Yesterday, with my nervous hands, I pinned the visitor's tag onto my blouse and pressed the button for the sixth floor. As the elevator traveled to its destination, I said a prayer for my first interview after weeks of job hunting.
I tried to calm down and remember what my boy Reg said about everyone being people, who started out at the exact place I am now. When the doors opened at my stop, I quickly passed my hands through my hair and over my slacks, attempting to smooth out any wrinkles and self-doubt.
My nerves chilled, a bit, as I walked into the office of the publication's human resource director. Her easy-going banter and infectious smile were able to put me at ease, as if I was chatting with an old girlfriend who was glad I came by to visit. I taught her the meaning of diaspora and she shared with me pictures from her first walk against breast cancer, an illness that her close college buddy has battled for five years. But though I was comfortable, I remembered where I was and the position of the woman sitting across from me. I guess I passed the prelimiary round because within fifteen minutes of our meeting, she called a few editors to see if they wanted to meet me.
Our friendly conversation continued in the elevator, through the newsroom, and until we arrived at the office of the executive editor. With a quick introduction she was gone and so was my confidence. As the door closed, I had half the mind to call her back to save me.
There I sat, in his small office with several pictures of dogs and famous faces, as he grilled me on everything from my past experiences, last non-fiction book purchased, and feelings on 'skut work'. Under his critical journalist's eyes I felt like that little girl, who is more accustomed to wearing kicks and jeans, getting caught playing make pretend in her mother's business clothes. I tried my best to keep up with his quick, dry wit and prayed that my demeanor didn't betray the the flip flops that my stomach was doing.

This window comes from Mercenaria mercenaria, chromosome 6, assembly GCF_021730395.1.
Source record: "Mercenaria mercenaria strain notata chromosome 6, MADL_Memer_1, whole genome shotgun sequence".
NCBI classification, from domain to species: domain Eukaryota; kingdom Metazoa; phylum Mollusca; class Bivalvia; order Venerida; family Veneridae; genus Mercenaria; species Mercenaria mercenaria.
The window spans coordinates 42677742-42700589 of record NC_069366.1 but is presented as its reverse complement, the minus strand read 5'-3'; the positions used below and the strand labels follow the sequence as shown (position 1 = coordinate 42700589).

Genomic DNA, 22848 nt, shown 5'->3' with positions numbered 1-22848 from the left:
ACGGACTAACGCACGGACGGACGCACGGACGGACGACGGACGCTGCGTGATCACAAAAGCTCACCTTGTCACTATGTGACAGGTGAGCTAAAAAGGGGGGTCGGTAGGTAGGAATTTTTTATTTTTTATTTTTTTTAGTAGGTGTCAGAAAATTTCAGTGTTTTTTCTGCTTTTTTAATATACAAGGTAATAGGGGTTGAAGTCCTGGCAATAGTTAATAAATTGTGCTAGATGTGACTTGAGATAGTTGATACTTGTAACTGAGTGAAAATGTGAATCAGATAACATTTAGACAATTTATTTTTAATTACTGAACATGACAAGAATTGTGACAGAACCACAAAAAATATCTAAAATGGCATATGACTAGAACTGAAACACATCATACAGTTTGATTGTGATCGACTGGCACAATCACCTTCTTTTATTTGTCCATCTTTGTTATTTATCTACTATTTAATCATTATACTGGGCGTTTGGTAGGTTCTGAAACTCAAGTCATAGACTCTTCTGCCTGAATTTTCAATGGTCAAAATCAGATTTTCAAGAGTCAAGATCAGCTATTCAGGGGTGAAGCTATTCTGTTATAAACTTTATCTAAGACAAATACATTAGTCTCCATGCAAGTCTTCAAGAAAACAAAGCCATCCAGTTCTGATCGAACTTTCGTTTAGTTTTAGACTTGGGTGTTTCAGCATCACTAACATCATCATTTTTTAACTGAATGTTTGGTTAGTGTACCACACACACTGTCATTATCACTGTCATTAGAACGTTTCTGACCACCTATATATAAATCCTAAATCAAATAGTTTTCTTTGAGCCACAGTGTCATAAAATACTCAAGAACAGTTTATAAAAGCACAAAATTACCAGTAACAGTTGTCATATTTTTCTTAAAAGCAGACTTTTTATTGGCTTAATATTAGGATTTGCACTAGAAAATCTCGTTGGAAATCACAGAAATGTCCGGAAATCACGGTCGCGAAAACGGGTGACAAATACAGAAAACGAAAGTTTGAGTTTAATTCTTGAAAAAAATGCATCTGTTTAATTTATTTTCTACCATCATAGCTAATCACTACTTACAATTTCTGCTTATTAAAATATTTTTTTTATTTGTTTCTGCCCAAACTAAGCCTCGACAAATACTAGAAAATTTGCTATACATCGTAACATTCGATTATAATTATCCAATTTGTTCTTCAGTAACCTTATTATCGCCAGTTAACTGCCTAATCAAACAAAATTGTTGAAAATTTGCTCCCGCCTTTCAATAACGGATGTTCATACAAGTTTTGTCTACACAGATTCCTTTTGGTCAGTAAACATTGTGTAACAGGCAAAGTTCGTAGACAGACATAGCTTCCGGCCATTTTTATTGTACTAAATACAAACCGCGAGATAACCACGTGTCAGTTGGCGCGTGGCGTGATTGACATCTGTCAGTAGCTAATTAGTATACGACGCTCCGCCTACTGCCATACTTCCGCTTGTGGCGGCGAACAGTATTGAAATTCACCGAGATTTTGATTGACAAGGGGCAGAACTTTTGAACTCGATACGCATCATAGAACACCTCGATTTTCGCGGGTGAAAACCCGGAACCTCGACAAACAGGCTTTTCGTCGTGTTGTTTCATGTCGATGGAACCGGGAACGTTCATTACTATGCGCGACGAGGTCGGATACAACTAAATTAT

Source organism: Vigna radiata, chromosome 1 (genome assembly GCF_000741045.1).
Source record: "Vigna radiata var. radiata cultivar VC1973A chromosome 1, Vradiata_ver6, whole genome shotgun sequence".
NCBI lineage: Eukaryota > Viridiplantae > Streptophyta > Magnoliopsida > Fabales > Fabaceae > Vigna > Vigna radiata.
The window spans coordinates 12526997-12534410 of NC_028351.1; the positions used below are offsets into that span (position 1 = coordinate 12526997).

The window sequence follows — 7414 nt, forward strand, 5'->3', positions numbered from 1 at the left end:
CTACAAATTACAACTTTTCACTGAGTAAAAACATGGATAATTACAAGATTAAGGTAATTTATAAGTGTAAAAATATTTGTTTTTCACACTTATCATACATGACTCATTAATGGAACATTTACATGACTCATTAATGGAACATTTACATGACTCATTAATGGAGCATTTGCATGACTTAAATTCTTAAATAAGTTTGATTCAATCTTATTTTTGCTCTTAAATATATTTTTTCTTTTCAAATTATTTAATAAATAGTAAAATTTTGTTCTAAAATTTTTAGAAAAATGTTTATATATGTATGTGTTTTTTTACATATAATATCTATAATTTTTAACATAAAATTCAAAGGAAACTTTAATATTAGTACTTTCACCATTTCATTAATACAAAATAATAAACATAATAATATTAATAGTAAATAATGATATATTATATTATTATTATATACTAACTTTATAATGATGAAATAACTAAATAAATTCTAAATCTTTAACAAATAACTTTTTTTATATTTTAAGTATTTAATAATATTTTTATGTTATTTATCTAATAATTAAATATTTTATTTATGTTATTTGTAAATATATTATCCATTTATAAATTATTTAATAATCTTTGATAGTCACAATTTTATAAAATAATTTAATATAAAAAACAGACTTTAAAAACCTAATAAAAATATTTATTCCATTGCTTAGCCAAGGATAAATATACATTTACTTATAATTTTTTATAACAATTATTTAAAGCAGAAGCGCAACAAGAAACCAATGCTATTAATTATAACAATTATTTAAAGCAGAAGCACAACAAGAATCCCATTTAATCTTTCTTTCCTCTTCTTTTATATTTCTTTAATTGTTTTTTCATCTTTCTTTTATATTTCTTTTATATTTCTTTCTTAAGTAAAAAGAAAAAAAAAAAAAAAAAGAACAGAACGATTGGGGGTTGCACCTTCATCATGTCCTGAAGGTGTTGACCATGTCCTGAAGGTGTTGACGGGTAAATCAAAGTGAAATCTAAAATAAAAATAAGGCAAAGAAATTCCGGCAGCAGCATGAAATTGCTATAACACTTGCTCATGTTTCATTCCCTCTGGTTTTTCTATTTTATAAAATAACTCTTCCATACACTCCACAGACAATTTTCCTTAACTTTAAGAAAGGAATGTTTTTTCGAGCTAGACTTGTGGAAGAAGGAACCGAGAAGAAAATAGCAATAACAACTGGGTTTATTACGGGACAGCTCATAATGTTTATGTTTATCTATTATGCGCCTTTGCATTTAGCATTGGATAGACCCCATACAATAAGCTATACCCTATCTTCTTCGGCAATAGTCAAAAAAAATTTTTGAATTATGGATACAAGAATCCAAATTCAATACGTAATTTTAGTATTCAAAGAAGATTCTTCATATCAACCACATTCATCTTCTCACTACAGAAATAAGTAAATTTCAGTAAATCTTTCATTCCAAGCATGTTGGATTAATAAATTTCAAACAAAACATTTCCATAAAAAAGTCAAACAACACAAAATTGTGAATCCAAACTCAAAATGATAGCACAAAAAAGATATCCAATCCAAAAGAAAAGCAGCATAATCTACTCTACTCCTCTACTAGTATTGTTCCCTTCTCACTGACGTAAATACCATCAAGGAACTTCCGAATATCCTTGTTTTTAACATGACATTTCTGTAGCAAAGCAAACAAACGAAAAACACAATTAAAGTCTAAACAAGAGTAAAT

At the end of our interview he offered to see me out. On our trip through the newsroom, I quickly scanned the workers that I hadn't noticed twenty minutes earlier. My eyes were met by faces, belonging to mostly white males, offering quickly disappearing thin-lipped smiles that followed my exit.
And that's when it happened.
At that moment, I ached for the false protection offered by conformity and the days countless Dominican hair salons helped my hair live the lye. Instead, my in transition strands seemed to sense their surroundings and defiantly stood on my head, reveling in all their naptified glory. With each step towards the elevator, the slacks, which were flattering when I left the house, tightened under the strain of my behind that was growing to monstrous proportions. My nose took over my face and my lips began to look like the after picture shown to hopeful patients before their collagen injections.
The executive editor offered a detached indifferent handshake, pressed the elevator's bottom button, promised to call within a week, and sent me on my way. It wasn't until I reached the city's sidewalk, that my body returned to normal and I was proud of the many months spent sticking to my natural headed aspirations. This morning, I immediately sent out my thank you notes and half-heartingly prayed that the position was mine.
A few minutes ago, at the top of my inbox sat an email from the publication's human resource director. Convinced that they were so incredibly unimpressed that they decided not to even wait more than twenty-four hours before giving me the bad news, I read her two sentenced email asking if I got her message and if I could start later this month.
I've been doing a non-stop victory dance that can rival any of Chad Johnson's post-touchdown celebrations.
My two youngest siblings, Shirlgurl and June, have been known to entertain the family and my close friends with hilarious catchy songs, that they write themselves. After hearing the good news, I can't seem to get the Dipset inspired, unabashedly braggadocious chorus penned by my little brother out of my head: Been through the fight (Can you feel me)/ Been through the hype/ Been up on top (Now I'm stuck)/ I can't get down from up.